Settling on a golf itinerary that still leaves spare change for Keno might prove a challenge, but affordable options are available. Tune up at the family-friendly Angel Park facility, where two Arnold Palmer 18s surround Bob Cupp’s ingenious Cloud Nine par-3 course, which memorializes famous short holes. The lighted Cloud Nine can be played day or night, as can a 9-hole natural grass putting circuit. And either course up at Anthem’s Revere Golf Club, Lexington or Concord, is wallet-friendly yet extremely well maintained and easy on the eye.
Loosened up a tad, move on to where the big boys do battle. Rio Secco is ever a tough test, despite architect Rees Jones’s 2017 effort to soften the layout for “enhanced playability.” The Open Doc recontoured greens and added new forward tees to give mere mortals a fighting chance. The dramatic, canyons-and-cliffs routing snakes through an ancient riverbed while offering Instagram-worthy views of the Strip some 20 miles distant. And Butch Harmon’s flagship school awaits those in need of swing maintenance or repair.
A triple dose of 100-proof Pete Dye can be “enjoyed” half an hour northwest of the city at Paiute Golf Resort, including the fearsome 7,604-yard Wolf course, a hard-and-fast desert design with ample risk and damnably little reward. The upside to all that glorious pain and suffering? No 18-wheeler traffic or garish mob mansions girding the fairways, and massive landing areas that compensate for the raw power required to notch GIRs. And at around $80 clams during the week (offseason), it’s a misdemeanor steal.
Fans of Nicklaus-designed tracks are in luck here, as well. Bear’s Best comprises 18 holes Jack curated from his gazillion designs worldwide. Reflection Bay in nearby Henderson is lushly landscaped, featuring three waterfalls and beaucoup views of Lake Las Vegas. Coyote Springs—an hour’s drive from the Strip—is arguably the Bear’s actual best in the area, a serenely green, mid-desert oasis in what was supposed to be a bustling development, but which never quite materialized. Water comes into play on 11 holes and errant approaches are veritable cactus magnets. Long trousers are advised.
Of course, there are other local diversions besides one-armed bandits and leggy showgirls. Lake Mead Cruises does paddle-wheeler tours of Hoover Dam, replete with champagne brunch on Sundays; Red Rock Canyon National Conservation Area offers a variety of austere hiking trails; and a visit to the Mob Museum downtown helps explain how Las Vegas went from a one-horse town to the Cosa Nostra’s personal piggybank. Al Capone’s .38 Smith & Wesson revolver is on display, as are several Tommy Guns and a ticket stub from the reportedly rigged 1919 World Series. Now, that’s what I call art!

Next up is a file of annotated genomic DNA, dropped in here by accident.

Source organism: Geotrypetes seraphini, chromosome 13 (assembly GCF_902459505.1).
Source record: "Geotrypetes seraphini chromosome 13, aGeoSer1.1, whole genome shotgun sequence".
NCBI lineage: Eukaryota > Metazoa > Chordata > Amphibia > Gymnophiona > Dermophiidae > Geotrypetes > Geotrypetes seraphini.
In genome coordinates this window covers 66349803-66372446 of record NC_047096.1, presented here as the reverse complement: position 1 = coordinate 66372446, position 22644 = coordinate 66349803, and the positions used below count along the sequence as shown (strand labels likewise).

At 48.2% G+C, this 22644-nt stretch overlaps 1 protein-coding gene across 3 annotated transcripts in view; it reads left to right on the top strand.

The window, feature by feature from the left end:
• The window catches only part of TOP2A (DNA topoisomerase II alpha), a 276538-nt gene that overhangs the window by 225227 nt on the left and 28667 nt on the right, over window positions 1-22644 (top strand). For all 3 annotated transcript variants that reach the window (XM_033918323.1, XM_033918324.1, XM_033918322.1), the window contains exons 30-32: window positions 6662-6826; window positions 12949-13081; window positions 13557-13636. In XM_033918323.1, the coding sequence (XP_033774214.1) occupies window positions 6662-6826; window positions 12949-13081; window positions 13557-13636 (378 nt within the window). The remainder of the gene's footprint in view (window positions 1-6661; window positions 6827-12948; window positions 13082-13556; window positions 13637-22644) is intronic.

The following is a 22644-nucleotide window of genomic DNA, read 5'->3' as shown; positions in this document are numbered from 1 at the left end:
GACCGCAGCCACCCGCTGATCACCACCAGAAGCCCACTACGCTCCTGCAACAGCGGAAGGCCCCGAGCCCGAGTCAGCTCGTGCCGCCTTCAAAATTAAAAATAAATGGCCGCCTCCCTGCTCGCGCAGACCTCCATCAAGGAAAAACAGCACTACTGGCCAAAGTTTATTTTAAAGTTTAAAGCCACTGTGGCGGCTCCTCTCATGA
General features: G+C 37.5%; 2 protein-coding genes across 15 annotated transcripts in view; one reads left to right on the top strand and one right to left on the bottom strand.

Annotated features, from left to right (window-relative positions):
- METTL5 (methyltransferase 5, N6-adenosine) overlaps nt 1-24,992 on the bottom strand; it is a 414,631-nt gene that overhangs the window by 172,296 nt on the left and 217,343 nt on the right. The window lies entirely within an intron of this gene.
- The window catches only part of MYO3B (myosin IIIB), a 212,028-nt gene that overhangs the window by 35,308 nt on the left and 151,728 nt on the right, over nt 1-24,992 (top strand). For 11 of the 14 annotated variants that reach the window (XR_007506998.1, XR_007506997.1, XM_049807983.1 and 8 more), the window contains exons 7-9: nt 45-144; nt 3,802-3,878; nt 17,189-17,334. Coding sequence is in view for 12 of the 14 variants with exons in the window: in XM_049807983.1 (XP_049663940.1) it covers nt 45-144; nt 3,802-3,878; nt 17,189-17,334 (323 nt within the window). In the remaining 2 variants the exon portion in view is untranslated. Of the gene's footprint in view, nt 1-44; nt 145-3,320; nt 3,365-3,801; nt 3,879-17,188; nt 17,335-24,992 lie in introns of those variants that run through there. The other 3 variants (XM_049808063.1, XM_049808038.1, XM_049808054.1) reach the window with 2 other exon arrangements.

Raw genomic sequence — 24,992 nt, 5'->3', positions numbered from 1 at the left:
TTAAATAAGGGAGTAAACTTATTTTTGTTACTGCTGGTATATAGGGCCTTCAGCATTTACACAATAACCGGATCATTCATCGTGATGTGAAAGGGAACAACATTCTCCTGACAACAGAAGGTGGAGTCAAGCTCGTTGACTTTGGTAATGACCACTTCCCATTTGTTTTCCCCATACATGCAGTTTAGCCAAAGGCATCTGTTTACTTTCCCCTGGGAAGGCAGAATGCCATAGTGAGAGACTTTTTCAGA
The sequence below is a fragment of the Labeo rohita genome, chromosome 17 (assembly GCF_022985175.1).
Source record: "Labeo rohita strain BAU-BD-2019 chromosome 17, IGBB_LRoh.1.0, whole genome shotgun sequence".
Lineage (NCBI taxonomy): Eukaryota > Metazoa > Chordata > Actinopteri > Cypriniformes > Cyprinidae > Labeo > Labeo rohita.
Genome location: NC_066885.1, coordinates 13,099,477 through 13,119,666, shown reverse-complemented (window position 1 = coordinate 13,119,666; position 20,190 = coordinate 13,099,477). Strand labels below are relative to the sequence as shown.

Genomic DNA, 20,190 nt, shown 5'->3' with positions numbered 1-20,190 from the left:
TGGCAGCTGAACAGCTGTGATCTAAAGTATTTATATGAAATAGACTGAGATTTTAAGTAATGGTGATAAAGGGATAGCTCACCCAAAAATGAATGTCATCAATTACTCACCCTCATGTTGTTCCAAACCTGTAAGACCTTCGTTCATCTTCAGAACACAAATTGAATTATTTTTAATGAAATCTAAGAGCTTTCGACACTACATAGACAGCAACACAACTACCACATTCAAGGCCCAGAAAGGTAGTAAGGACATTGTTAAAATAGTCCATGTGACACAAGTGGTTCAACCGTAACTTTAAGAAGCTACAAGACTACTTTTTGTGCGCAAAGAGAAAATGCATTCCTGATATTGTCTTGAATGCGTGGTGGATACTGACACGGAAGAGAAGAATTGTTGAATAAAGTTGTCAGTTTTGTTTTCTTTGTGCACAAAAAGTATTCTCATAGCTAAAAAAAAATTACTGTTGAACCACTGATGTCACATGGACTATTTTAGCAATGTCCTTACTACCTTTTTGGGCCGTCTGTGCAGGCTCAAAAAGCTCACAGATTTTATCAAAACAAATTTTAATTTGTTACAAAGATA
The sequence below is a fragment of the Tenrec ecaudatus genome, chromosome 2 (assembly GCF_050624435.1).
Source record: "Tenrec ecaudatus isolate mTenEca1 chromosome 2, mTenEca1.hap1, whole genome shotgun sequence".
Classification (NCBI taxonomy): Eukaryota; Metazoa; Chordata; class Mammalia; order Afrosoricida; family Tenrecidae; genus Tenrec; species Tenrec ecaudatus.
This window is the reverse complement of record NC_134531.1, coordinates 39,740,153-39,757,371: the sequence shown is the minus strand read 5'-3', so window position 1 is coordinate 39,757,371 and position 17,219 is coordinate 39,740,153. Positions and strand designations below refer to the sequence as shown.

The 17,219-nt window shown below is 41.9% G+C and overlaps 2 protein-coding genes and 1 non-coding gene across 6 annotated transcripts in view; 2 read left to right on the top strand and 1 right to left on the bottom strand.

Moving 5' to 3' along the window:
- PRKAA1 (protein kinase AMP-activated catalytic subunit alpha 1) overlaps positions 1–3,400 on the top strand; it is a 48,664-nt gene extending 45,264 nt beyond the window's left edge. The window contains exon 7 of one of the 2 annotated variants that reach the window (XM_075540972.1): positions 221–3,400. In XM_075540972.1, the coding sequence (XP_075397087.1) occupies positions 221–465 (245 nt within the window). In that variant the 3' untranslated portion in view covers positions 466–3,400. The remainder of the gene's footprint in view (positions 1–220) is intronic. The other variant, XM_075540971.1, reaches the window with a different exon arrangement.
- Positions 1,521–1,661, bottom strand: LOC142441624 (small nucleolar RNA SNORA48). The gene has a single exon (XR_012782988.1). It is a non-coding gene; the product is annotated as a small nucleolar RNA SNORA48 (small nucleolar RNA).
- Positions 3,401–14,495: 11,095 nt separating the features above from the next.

Las Vegas fine dining used to be oxymoronic, but now there are more gourmet byways than you can shake a croupier’s stick at. Mott 32 at The Venetian is rightfully known for applewood-smoked Peking Duck and elegant mise-en-scene; Night + Market at the Virgin Hotel is an L.A. import with an ambitious Thai menu; and the downtown Arts District reveals the city’s bohemian side, with celeb chef Bruce Kalman’s SoulBelly BBQ attracting hipster hordes in search of the perfect brisket. Legit.
As a grizzled Social Security beneficiary, I can’t rightly hold forth on the venal diversions available to those with a taste for deafening nightclubs and ranches of ill-repute. Hey, even Cirque du Soleil is too much excitement at my age! Alas, the Vegas I once knew has changed, having lost its tacky charm and rough edges. But do take heart: While Elvis has indeed left the building, Carrot Top is still manning the confetti cannon at the Luxor and Wayne Newton—as ever—holds forth at the Flamingo. Will wonders never cease?
Final words of advice: Never buy insurance at the blackjack table, and don’t double down with a pair of fours. Play the penny slots for the free drinks and then hit the nightclubs, avoiding the live entertainment tax on overpriced, watered-down cocktails. And, oh yes, the good Mr. Beallo confided in me that all putts don’t necessarily break toward Caesars Palace. That’s the kind of insider information I came to town for. Thanks, Ray. You got a marker on me, pal.